Youngest son of an aristocratic Norman family, Alexis de Tocqueville became famous on two continents as an important supporter, interpreter, and critic of democracy. His books on the United States remain enduring analyses of the young republic. Born at the dawn of the Napoleonic era, Tocqueville would serve France during a period of great political upheaval as deputy and minister of foreign affairs. Ousted in the 1852 coup that launched the Second Empire, Tocqueville wrote an essential study of the origins, promise, and failures of the French Revolution.
Tocqueville was just 25 when he and lifelong colleague Gustave de Beaumont engineered an official trip to the United States in 1831. Their stated purpose was to investigate America’s new systems of prison reform, which they did, visiting New York’s Auburn and Sing Sing penitentiaries, among others. The two young lawyers planned also to ask a much larger question: Could American democracy be a political and social prototype for a still struggling France?
Beaumont was a distant relative of the Marquis de Lafayette, French hero of the American Revolution, and Tocqueville had read the frontier stories of James Fenimore Cooper. Neither was yet fully fluent in English. During eight months in the United States, however, they connected with important Americans, including former President John Quincy Adams; saw slavery and racial discrimination firsthand; lamented the decline of the Native Americans; and toured formerly French Québec, lost to Britain in the Seven Years’/French and Indian War.
In Democracy in America, appearing in two parts in 1835 and 1840, Tocqueville saw America as both a stunning success and a cautionary example of the dangers inherent in a society where all assert equality. He described a restless nation, consumed by commercial values, and warned against tyranny of the majority. Yet he was impressed by American women’s relative freedom, the boldness of newspapers, and Americans’ propensity for forming voluntary associations.
In the Chamber of Deputies from 1839 to 1852, Tocqueville would work to end international slavery but also supported France’s colonization of Algeria, even as he denounced misgovernance there, calling French policies “monstrous.” In the tumultuous wake of Europe’s revolutions of 1848, Tocqueville hoped to become minister of education but instead held the foreign affairs position for a hectic five months.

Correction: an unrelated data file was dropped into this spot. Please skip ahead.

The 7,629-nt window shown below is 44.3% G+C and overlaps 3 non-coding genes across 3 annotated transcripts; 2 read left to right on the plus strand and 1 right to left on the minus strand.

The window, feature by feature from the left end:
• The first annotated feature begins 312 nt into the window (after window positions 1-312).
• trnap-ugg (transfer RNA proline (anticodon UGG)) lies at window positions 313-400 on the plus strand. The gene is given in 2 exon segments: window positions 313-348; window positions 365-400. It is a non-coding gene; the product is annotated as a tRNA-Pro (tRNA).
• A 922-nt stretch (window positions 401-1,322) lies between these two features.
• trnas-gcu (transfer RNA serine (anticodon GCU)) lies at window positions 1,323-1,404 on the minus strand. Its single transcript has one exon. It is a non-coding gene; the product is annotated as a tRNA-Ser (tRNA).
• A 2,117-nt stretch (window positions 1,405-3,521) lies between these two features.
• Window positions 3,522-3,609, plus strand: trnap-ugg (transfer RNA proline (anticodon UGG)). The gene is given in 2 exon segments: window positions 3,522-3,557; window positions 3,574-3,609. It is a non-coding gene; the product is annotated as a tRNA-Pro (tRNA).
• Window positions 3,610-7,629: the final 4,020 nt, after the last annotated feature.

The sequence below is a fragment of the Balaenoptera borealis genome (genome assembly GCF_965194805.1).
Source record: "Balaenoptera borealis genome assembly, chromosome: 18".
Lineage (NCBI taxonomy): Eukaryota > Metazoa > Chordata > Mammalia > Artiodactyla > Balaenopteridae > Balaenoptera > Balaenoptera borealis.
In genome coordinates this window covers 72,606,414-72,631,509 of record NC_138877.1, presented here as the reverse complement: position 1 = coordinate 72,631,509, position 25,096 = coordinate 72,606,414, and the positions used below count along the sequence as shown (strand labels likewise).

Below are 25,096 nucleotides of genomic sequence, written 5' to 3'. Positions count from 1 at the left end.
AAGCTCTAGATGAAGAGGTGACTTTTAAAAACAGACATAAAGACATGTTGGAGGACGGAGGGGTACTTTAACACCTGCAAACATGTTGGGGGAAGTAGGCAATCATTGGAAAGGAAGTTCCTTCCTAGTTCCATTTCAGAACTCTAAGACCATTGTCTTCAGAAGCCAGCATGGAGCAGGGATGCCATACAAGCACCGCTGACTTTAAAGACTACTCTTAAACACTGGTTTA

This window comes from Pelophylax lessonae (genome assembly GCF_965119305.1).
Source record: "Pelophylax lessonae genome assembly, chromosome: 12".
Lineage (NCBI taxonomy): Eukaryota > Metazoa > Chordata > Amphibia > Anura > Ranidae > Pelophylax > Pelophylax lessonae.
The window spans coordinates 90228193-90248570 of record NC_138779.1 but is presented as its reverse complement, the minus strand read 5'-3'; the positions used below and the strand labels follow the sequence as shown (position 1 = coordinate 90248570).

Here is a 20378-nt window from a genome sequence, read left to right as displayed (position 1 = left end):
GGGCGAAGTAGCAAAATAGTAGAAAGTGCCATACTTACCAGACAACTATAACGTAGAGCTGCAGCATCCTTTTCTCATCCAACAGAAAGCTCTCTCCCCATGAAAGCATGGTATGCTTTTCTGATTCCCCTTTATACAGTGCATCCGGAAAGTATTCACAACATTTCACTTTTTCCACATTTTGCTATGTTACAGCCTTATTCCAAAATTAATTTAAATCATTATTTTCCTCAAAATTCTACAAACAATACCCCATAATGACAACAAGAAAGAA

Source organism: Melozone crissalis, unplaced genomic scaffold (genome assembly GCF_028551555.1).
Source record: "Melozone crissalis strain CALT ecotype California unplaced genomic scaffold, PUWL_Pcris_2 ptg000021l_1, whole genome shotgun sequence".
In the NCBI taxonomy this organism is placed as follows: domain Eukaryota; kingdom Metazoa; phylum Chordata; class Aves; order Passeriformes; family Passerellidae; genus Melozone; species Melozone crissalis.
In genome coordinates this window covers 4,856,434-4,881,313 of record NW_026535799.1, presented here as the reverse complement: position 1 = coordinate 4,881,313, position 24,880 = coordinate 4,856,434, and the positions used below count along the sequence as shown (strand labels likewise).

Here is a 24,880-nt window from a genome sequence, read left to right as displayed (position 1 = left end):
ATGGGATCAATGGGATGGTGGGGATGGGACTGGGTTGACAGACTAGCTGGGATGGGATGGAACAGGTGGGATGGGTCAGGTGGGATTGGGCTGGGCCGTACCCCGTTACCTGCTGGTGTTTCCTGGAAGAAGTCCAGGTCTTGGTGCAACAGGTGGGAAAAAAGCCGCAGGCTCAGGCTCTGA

Essentially an exile in his own country after the ascension of Napoleon III, Tocqueville, by then ailing from tuberculosis, took up a topic that had long fascinated him: the Revolution during which his maternal grandfather was executed and his father arrested. The result, in 1856, was the publication of L’Ancien Régime et la Révolution, a penetrating sociopolitical portrait of pre-1789 France. Like Democracy in America, the book was a financial and critical success.
Alexis de Tocqueville—dutiful aristocrat, public servant, supporter and skeptic of liberal democracy—died at age 54 and was buried in his ancestral village. Renowned at his death, Tocqueville gained new currency in the 1930, as his writings helped people understand systems as diverse as Nazism and modern American society.
In recent years, admirers have retraced his American trip. In France, a Tocqueville Commission oversees his intellectual legacy, and the U.S. boasts a host of Tocqueville societies, many affiliated with private charitable initiatives.
- Jardine, André. Tocqueville: A Biography. Translated by Lydia Davis with Robert Hemenway. Baltimore: Johns Hopkins Press, 1998;
- Reeves, Richard. American Journey: Traveling with Tocqueville in Search of Democracy in America. New York: Simon and Schuster, 1982.
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